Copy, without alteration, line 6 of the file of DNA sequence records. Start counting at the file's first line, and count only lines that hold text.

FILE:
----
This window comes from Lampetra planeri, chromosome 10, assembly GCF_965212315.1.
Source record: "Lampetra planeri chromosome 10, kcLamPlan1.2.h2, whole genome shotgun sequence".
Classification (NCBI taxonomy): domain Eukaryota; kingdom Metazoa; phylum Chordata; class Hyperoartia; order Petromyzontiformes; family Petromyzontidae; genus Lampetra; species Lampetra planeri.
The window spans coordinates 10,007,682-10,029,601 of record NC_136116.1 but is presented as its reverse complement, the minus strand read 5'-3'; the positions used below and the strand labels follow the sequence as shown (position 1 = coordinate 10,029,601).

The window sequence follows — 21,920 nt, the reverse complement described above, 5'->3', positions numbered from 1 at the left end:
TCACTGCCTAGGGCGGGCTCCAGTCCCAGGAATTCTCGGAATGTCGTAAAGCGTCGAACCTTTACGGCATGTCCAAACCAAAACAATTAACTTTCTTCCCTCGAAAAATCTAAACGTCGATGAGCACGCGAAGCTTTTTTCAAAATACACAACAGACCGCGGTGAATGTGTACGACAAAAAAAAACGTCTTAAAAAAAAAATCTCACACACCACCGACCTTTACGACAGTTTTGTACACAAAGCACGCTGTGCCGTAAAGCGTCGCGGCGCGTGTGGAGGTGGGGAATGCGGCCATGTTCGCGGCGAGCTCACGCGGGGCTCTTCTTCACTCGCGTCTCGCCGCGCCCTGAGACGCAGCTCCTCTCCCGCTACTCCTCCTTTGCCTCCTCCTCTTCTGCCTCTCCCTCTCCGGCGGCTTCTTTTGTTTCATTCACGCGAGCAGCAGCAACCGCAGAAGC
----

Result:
TCACTGCCTAGGGCGGGCTCCAGTCCCAGGAATTCTCGGAATGTCGTAAAGCGTCGAACCTTTACGGCATGTCCAAACCAAAACAATTAACTTTCTTCCCTCGAAAAATCTAAACGTCGATGAGCACGCGAAGCTTTTTTCAAAATACACAACAGACCGCGGTGAATGTGTACGACAAAAAAAAACGTCTTAAAAAAAAAATCTCACACACCACCGACCTTTACGACAGTTTTGTACACAAAGCACGCTGTGCCGTAAAGCGTCGCGGCGCGTGTGGAGGTGGGGAATGCGGCCATGTTCGCGGCGAGCTCACGCGGGGCTCTTCTTCACTCGCGTCTCGCCGCGCCCTGAGACGCAGCTCCTCTCCCGCTACTCCTCCTTTGCCTCCTCCTCTTCTGCCTCTCCCTCTCCGGCGGCTTCTTTTGTTTCATTCACGCGAGCAGCAGCAACCGCAGAAGC